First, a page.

This week a broad cross-section of civic leaders joined together to announce the creation of the “Foodspeak Coalition” and to launch a national campaign to repeal existing “veggie libel” laws and to block any new food disparagement laws from being enacted at the state or federal level. For over 200 hundred years, our country’s legal systems have refused to recognize “product libel.” People can maliciously libel a human being and be required to pay damages; but not inanimate products such as Corvairs, Pinto fuel tanks, asbestos, the Dalkon Shield, fruits, vegetables and meat products. Now, it seems, corporations want to do what King George III, foreign dictators and bad domestic political bosses were unable to do — shut up the American people.
Ron Collins, Director of the Foodspeak Coalition, is working with over 26 organizations, including the American Civil Liberties Union, the Society of Professional Journalists, the Electronic Frontiers
Foundation, the National Resources Defense Council, People for the American Way, Consumer Federation of America and the Humane Society of the United States. More organizations will be joining this effort in the coming weeks.
Robust debate and criticism have turned surmises and suspicions and anathemas into discoveries or recognition of facts and truths. One has only to look back at our history and see how the dissenters of the past — criticizing tobacco, coal dust, useless over-the-counter drugs and a variety of health-damaging food additives and pesticides — have been proven right again and again. Amy Simpson is the State Director of the Ohio Public Interest Research Group. Imagine her surprise when she was recently sued by AgriGeneral (now Buckeye Eggs). Ohio PIRG had discovered that AgriGeneral was rewashing old eggs, repackaging them and selling them as new — with new expiration dates. She had more than two dozen signed and sworn affidavits from egg workers who not only witnessed the practice, but engaged in it. When Ohio PIRG released this important consumer information to the press, AgriGeneral reacted immediately. But rather than changing their anti-consumer practices, AgriGeneral sued her.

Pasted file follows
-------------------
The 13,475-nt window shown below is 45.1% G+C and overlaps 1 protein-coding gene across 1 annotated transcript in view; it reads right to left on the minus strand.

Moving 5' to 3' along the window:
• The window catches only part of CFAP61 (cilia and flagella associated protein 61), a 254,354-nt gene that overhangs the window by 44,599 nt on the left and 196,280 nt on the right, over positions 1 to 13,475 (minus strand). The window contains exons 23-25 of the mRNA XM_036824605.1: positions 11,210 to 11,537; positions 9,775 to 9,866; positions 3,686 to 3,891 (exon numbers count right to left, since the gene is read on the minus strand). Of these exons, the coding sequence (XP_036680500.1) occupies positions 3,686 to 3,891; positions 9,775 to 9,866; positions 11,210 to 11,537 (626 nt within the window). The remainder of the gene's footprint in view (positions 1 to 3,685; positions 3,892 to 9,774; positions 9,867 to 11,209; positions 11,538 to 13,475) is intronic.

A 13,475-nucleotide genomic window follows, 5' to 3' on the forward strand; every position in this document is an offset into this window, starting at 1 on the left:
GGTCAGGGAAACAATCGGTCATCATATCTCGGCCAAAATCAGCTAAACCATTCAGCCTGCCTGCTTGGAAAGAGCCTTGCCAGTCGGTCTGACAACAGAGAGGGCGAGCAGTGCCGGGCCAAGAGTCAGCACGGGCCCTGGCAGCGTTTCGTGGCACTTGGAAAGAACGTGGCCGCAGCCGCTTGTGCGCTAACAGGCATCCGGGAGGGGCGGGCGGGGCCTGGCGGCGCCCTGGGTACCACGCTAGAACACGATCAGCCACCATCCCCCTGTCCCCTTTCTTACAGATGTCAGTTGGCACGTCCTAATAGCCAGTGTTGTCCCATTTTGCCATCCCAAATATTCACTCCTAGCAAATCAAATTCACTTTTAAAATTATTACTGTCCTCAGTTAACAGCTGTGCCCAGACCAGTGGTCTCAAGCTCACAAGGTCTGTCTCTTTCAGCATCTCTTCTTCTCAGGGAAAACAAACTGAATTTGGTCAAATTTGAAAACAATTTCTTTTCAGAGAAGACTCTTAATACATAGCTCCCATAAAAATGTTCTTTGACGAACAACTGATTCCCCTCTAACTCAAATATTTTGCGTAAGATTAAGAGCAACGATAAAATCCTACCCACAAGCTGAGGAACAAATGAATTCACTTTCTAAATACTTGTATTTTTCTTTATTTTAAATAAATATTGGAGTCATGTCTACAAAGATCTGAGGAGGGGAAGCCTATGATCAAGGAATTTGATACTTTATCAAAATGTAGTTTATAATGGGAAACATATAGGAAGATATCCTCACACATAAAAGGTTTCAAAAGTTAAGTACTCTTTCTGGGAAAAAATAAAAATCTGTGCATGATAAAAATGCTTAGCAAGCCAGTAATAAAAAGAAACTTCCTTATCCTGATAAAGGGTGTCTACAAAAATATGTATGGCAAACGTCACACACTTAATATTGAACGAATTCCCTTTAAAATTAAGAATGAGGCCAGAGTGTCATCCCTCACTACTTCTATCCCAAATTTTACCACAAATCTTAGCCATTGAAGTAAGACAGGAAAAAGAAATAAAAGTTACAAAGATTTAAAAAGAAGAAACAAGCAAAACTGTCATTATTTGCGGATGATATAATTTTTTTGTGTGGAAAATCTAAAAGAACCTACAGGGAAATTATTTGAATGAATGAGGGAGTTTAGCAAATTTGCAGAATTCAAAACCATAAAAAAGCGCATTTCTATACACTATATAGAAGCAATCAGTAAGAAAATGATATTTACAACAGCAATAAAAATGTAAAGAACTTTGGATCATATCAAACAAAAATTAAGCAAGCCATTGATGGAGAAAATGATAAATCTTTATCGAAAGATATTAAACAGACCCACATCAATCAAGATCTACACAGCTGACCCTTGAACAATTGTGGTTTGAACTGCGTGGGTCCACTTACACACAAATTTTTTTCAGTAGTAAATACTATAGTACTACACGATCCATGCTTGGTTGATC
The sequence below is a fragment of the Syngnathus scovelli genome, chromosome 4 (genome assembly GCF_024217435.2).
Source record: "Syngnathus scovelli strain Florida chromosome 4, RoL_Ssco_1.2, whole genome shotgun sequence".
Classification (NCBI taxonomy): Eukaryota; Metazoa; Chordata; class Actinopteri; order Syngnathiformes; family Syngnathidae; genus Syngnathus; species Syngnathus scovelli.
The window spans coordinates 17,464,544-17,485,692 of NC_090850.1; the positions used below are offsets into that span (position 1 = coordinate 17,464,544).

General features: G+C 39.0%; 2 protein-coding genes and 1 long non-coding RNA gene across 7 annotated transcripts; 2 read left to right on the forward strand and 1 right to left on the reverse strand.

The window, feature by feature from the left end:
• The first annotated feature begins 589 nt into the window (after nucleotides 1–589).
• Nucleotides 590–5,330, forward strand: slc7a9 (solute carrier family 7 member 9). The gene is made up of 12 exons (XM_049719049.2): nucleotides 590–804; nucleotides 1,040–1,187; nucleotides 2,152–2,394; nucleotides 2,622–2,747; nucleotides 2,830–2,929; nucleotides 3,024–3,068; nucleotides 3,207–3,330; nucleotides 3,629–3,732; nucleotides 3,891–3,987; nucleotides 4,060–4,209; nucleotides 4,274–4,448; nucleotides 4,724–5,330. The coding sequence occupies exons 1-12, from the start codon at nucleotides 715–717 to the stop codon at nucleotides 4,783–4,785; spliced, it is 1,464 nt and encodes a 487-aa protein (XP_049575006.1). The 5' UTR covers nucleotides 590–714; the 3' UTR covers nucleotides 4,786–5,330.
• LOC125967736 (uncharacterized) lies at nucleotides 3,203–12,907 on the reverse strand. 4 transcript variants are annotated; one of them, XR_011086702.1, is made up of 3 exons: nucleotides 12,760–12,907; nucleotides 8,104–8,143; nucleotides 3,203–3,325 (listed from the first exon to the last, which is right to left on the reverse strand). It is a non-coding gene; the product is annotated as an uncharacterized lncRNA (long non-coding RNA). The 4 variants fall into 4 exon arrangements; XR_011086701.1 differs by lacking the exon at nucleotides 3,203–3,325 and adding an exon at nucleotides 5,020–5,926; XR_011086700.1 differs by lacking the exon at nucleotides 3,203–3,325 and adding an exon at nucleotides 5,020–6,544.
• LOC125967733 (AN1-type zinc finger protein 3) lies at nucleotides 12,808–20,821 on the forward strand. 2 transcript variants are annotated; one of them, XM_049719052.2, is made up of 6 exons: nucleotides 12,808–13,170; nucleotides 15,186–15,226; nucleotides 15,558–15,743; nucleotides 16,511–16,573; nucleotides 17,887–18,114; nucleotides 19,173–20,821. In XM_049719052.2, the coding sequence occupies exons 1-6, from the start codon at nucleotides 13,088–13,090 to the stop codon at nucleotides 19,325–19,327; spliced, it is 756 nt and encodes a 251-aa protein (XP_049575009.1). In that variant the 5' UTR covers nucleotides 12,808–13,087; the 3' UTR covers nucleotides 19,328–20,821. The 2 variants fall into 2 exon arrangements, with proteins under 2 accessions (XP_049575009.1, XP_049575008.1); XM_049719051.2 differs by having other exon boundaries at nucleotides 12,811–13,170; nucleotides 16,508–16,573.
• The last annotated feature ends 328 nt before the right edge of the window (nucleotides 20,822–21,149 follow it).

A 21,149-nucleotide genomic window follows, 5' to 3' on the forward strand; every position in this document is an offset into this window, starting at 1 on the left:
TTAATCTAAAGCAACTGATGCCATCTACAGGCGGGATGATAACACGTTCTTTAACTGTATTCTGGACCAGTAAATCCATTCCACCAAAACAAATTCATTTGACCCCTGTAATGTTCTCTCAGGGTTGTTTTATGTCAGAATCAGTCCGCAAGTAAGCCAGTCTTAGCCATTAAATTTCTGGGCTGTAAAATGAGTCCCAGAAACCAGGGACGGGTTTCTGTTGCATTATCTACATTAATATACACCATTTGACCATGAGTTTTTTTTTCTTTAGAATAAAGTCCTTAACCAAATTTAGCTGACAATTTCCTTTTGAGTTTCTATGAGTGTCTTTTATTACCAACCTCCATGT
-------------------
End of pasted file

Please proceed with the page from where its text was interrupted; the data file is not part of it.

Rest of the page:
The Foodspeak Coalition has a substantial agenda. Over thirteen states already have food-disparagement laws on the books. And new laws are being considered in twelve additional states.
The realistic objective of the frivolous veggie libel statutes and lawsuits is not money; it is to send a chilling message to millions of people that they better keep their opinions to themselves. According to ACLU Executive Director Ira Glasser “veggie libel laws are almost exclusively used by the powerful to silence their critics.”
Veggie libel and other SLAPP (strategic lawsuits against public participation) suits are not about the kinds of behavior, actions and damage to human beings that give rise to product defect and medical malpractice lawsuits. They are suits about people’s right to speak their views — what the founding fathers fought for in the American Revolution. Fred Brown, President of the Society of Professional Journalists, said “Under these laws food critics, business writers who cover the food industry, agricultural and environmental newsletters, and even farm reporters could be subjected to lengthy and costly litigation just for doing their job in providing critical information to the public.”
The Foodspeak Coalition has already sent letters to the governors of every state that has or is considering food-disparagement laws urging the governors to restore full freedom of speech in their state by repealing or rejecting such laws.
Free speech is perhaps the most fundamental of all freedoms because it gives rise to other freedoms. U.S. Senator Patrick Leahy from Vermont said it is his view “that under the First Amendment, Americans possess the right to raise safety and health concerns about the foods we eat, such as the levels of mercury in our fish or the levels of pesticides in imported foods. State laws that permit lawsuits against those who question the safety of foods can have a chilling effect on public health discourse. That is not the American way — healthy debate on issues of public concern is how this country does business.”
Stifling free speech by well-funded harassment suits, that get thrown out of court, is serious and deserves a judicial and legislative and public response. If you want to find out more about the Foodspeak Coalition and its efforts visit their Web site at: http://www/cspinet.org/foodspeak. This site contains all existing and proposed food-disparagement laws, scholarly articles and other resources. You can also get information about the Foodspeak Coalition by writing to Ron Collins, Director of the Foodspeak Coalition, 1875 Connecticut Avenue, NW, Suite 300, Washington, DC 20009.